Bizarre Fire Tornado Filmed Ripping Through Farm In Brazil
The footage was reportedly captured on Tuesday during a fire on a farm on the banks of the GO-210 highway in Santa Helena de Goiás, Brazil.
The clip shows the huge whirlwind of flames towering above some nearby farm machinery, completely dwarfing trucks that have parked up close to the blaze.
The 'tornado de fuego' (which roughly translates as 'fire tornado') was thought to have been controlled by local officials, but further incidents were reported and filmed later in the week.
According to Peruvian newspaper La República, two days later a second tornado of fire was reported during a fire in a cane plantation near the GO-325 road.
The newspaper also reported that Brazilian firefighters have said the tornados can reach up to 80m high, with Aporrea.org claiming that they have an average height of 10-50m.
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In general they also have a diameter of 0.3-0.9m - although there have been previous reports of whirlwinds 10 times as wide - and they can also apparently repeat winds of 160kmph, persisting for more than 20 minutes.
According to National Geographic, fire tornadoes occur when 'intense heat and turbulent wind conditions combine to form whirling eddies of air'.
These eddies can tighten up into a tornado-like structure, in turn sucking up the burning debris and combustible gases around it.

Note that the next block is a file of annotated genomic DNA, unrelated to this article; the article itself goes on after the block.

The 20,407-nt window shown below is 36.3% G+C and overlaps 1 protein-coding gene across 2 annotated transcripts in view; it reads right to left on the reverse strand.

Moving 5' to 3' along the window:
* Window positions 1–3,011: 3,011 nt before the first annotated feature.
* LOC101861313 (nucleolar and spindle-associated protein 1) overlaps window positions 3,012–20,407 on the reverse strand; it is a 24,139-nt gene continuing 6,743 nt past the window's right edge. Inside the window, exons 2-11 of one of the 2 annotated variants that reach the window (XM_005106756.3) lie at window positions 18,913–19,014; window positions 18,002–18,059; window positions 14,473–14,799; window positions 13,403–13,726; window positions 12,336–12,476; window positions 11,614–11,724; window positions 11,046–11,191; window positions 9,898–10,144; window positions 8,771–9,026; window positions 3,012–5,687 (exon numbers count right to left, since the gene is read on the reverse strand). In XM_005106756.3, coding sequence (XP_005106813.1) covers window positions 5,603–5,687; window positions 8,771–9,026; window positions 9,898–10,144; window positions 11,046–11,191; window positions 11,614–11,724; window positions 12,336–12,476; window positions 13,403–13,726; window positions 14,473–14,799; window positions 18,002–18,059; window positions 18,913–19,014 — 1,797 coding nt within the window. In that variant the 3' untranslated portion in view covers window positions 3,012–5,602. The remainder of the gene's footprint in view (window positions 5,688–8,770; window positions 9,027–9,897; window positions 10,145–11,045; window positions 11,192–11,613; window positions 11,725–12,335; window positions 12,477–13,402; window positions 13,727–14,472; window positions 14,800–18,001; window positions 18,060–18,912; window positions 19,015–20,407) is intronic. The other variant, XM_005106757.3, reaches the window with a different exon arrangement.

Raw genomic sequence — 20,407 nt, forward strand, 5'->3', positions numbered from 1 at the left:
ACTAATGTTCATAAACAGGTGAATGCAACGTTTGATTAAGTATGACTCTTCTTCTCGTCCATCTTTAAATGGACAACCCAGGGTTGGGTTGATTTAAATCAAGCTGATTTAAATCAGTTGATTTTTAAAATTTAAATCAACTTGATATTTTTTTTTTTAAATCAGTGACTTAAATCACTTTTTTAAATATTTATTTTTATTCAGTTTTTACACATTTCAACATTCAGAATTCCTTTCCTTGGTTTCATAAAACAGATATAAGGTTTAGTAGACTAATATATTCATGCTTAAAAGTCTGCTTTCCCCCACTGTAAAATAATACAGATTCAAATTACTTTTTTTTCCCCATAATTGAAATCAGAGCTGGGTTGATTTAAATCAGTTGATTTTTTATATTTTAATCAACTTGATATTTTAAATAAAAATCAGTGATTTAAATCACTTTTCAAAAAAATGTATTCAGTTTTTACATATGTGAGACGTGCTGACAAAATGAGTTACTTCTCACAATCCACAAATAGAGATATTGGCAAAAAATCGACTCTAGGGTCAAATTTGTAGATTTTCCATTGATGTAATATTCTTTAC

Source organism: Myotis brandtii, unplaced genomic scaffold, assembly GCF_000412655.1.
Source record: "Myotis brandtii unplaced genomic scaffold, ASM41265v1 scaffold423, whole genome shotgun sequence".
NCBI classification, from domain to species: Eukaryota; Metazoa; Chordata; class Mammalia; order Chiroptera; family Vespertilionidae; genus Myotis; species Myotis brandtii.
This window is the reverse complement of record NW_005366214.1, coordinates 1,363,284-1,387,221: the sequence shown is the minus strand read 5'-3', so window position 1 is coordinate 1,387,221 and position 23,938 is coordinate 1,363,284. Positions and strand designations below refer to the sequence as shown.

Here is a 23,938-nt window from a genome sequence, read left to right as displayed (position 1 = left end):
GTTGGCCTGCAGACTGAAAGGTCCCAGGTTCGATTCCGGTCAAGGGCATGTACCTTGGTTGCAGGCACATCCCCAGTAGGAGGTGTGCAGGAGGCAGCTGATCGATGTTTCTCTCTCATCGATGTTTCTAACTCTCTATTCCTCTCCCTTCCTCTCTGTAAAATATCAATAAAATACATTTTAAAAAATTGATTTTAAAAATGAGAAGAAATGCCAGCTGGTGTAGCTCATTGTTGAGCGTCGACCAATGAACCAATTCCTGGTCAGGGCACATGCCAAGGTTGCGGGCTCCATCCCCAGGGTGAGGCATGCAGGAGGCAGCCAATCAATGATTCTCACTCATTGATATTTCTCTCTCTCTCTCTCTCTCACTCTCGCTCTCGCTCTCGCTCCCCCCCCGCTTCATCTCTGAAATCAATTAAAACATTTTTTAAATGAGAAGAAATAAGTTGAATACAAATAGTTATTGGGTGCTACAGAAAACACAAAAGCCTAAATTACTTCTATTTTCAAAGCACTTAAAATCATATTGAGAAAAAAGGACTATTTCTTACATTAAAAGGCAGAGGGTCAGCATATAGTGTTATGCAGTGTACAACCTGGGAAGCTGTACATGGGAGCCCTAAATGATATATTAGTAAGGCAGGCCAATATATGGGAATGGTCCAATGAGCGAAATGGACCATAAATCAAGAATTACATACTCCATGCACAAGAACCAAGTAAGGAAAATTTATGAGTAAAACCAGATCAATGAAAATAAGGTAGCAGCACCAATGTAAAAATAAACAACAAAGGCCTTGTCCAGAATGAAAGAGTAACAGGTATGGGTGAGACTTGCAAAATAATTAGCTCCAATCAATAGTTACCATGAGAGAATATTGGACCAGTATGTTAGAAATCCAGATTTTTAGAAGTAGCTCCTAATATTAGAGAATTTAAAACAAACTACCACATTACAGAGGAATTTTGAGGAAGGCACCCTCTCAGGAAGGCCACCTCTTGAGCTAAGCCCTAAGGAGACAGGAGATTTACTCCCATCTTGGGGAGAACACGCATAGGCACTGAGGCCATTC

Each fire tornado - also known as a 'fire whirl - consists of a core, which is the part that is actually on fire, along with an 'invisible pocket of rotating air that feeds fresh oxygen to the core'.
Jason Forthofer, a mechanical engineer at the U.S. Forest Services's Missoula Fire Sciences Laboratory in Montana, told National Geographic that the temperature inside the core of a fire tornado can reach up to 2,000 degrees Fahrenheit (1,093 degrees Celsius), which is hot enough to potentially reignite ashes sucked up from the ground.
He said: "We're not totally sure about that, but it's one theory.
"It's like if you've ever seen anyone try to burn cooking flour: If you puff it up enough in the air, you can actually burn it. But as it sits compacted in a lump, it won't burn."
Forthofer also believes some fire tornados can grow more than a thousand feet (300m) tall.
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